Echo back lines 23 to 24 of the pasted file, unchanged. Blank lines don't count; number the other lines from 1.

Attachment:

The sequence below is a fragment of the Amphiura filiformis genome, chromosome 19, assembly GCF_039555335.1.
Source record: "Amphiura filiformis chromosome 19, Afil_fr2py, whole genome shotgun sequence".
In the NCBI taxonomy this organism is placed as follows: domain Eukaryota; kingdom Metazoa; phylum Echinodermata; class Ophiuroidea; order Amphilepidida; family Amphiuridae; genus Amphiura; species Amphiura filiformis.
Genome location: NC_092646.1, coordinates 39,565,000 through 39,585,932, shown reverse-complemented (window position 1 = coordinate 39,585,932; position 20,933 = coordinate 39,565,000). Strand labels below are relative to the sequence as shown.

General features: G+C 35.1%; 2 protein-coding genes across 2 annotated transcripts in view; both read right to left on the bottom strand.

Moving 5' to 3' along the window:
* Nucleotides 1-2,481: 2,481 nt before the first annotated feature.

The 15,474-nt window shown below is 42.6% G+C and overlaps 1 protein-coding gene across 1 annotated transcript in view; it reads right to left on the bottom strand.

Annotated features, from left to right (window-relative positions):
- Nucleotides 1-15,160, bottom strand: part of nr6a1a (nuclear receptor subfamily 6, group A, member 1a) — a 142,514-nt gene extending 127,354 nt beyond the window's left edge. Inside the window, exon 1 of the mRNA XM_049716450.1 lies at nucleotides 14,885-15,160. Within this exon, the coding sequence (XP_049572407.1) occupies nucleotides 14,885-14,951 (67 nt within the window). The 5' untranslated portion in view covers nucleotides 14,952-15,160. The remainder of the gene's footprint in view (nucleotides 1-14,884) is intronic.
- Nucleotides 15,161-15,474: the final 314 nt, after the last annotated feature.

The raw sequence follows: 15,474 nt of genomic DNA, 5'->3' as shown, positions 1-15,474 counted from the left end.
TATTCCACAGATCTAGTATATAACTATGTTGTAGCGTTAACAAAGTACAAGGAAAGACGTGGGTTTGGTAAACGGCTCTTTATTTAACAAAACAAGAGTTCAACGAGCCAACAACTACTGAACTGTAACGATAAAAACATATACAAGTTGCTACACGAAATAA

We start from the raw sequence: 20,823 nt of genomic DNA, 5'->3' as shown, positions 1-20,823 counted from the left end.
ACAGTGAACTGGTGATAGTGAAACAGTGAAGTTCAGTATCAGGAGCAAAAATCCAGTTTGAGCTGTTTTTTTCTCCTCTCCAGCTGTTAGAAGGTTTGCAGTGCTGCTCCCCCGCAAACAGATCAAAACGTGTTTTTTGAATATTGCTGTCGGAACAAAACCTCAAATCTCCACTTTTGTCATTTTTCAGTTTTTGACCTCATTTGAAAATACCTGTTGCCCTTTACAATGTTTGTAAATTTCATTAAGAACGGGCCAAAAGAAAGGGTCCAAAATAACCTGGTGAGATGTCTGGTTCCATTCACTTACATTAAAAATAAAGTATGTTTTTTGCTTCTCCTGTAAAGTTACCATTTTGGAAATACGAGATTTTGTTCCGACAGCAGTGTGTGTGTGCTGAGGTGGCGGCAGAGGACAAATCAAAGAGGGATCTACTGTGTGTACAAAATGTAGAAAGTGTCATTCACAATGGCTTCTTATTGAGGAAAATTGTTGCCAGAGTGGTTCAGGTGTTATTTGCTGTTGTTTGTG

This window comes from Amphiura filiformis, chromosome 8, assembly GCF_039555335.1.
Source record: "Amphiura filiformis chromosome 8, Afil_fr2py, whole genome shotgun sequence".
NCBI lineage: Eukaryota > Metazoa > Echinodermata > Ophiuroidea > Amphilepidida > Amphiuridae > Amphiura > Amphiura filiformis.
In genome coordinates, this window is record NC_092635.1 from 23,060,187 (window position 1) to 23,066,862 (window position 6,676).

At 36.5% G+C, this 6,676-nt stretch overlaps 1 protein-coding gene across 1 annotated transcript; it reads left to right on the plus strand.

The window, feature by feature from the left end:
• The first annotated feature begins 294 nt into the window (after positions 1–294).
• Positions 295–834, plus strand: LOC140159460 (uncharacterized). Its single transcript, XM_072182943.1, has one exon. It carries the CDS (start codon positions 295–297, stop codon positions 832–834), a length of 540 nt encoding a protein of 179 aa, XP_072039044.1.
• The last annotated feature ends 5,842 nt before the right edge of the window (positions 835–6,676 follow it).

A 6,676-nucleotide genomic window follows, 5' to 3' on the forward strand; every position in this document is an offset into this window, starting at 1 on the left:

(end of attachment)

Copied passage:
• Positions 295–834, plus strand: LOC140159460 (uncharacterized). Its single transcript, XM_072182943.1, has one exon. It carries the CDS (start codon positions 295–297, stop codon positions 832–834), a length of 540 nt encoding a protein of 179 aa, XP_072039044.1.
• The last annotated feature ends 5,842 nt before the right edge of the window (positions 835–6,676 follow it).